My experience shows that one of the Top Ten motivators for employees is 'opportunities for improvement'. Imagine if you joined these twofactors together; your frustration with not getting as much done as you know needs to get done, with your team members desire for opportunities for improvement.
Below is a four step process for creating low risk successes from this situation.
List all your ideas/actions for things that you believe need to be done.
'Chunk' these ideas/actions into groups - these groups of ideas/actions form the basis of possible projects.
Using the attached matrix, identify whether or not your projects are:
- High Risk - Hard Implementation
- Low Risk - Hard Implementation
- High Risk - Easy Implementation
- Low Risk - Easy Implementation
High Risk means that if the project fails there will be a significant and negative impact on the organisation.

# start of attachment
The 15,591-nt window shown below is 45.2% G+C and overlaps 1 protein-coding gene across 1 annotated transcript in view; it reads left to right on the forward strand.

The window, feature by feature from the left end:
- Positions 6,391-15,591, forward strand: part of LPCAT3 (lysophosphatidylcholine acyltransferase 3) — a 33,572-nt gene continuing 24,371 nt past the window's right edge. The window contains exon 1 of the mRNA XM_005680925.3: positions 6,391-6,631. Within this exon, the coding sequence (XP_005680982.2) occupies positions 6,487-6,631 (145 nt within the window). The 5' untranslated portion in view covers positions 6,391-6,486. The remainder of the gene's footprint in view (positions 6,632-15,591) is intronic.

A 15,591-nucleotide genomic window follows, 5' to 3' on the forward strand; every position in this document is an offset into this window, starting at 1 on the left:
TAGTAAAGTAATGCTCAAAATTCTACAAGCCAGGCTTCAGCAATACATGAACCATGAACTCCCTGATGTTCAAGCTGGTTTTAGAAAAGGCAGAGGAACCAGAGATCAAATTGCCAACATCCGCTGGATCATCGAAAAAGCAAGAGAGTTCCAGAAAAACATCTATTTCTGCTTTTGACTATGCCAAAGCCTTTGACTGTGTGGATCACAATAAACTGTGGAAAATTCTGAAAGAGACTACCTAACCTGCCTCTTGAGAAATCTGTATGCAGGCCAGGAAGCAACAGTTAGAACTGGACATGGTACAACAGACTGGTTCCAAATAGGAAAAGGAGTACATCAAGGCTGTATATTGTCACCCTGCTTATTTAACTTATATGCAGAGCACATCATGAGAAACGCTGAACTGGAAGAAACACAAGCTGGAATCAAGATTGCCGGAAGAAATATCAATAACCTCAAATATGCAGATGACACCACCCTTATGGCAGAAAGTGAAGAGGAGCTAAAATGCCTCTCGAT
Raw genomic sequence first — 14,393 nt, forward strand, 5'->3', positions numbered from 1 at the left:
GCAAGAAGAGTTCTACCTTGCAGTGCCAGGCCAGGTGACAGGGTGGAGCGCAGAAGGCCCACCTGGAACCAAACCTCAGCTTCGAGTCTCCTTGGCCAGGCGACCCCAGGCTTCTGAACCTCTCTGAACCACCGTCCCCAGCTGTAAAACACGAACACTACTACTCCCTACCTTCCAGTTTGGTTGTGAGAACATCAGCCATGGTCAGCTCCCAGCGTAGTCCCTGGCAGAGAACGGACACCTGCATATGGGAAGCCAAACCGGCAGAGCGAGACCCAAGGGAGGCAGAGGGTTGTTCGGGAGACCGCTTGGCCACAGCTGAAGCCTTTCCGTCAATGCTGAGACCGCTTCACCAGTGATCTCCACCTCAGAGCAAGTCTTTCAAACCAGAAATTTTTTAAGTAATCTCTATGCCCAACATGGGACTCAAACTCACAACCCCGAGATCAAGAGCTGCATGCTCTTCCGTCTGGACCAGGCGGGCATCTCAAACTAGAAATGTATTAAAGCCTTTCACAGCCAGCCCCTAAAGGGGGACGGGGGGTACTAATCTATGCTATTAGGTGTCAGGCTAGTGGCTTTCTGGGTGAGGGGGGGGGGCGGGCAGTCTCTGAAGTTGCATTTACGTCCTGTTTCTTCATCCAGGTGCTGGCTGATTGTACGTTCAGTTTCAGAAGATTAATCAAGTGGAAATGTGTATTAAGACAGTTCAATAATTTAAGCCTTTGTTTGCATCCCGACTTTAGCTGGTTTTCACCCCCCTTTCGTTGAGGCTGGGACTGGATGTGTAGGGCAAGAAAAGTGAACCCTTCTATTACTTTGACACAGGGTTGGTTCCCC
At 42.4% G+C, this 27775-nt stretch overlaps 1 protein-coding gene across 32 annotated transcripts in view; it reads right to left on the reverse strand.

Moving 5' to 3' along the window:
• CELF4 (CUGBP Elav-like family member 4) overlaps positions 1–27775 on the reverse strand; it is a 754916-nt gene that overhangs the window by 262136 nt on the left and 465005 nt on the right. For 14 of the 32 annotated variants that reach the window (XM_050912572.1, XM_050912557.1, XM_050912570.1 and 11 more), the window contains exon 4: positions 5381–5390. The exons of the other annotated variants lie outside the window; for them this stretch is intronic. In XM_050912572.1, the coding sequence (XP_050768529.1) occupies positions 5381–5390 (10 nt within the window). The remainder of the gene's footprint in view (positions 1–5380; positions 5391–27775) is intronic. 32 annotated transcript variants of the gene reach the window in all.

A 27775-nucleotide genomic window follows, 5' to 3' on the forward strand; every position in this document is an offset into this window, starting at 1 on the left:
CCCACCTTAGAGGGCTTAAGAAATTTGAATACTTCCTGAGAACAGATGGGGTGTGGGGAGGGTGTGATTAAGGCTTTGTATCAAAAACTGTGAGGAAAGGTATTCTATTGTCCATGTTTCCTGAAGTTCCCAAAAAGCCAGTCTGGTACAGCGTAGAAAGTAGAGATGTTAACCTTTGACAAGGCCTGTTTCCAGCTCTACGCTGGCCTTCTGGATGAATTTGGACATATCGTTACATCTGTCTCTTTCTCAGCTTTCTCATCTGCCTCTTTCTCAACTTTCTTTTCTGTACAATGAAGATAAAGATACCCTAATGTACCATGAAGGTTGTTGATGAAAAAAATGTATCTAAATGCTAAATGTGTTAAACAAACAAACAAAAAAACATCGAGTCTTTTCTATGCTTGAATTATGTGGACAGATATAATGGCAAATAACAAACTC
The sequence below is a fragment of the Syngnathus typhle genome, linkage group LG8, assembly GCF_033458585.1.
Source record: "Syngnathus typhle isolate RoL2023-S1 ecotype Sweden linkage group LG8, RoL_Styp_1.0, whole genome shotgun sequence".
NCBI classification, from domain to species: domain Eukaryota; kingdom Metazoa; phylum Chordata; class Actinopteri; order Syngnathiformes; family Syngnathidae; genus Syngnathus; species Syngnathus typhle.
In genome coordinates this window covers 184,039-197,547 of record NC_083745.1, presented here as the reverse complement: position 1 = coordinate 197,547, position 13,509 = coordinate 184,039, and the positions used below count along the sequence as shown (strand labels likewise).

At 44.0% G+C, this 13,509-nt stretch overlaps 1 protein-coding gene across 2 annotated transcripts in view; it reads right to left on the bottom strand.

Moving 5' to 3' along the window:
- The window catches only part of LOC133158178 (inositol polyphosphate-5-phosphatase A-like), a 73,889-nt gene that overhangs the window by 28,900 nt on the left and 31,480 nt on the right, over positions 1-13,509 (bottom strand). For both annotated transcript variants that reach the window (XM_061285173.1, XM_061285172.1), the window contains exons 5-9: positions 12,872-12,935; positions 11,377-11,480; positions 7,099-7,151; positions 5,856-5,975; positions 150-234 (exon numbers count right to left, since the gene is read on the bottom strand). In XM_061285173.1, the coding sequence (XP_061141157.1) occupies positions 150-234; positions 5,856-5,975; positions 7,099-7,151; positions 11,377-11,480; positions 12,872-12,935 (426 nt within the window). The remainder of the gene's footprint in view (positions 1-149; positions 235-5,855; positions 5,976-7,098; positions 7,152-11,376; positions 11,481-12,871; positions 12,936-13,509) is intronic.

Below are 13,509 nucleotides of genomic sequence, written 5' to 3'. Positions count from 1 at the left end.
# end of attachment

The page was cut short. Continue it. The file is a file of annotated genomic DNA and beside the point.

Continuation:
Low Risk means that if the project fails there will be no major negative impact on the organisation.
Hard Implementation means that the resources required to implement the project involve both a lot of people and a lot of money/assets to successfully complete the project.
Easy Implementation means that existing resources with minimal budgetary impact can be used to successfully complete the project.
Low Risk - Easy Implementation projects are your gold. These are the projects that you can easily provide to your team members. Should the project be a success then the organisations benefits (because it gets something useful that otherwise may not have existed), the staff member benefits (because they have implemented something that didn't previously exist) and you benefit because a number of the ideas/actions that you had on your original list will now have been implemented.
The beauty of creating low risk projects is that they generate opportunities for people to shine. If you have never tried a system like this before, try it out and please let us know how you go.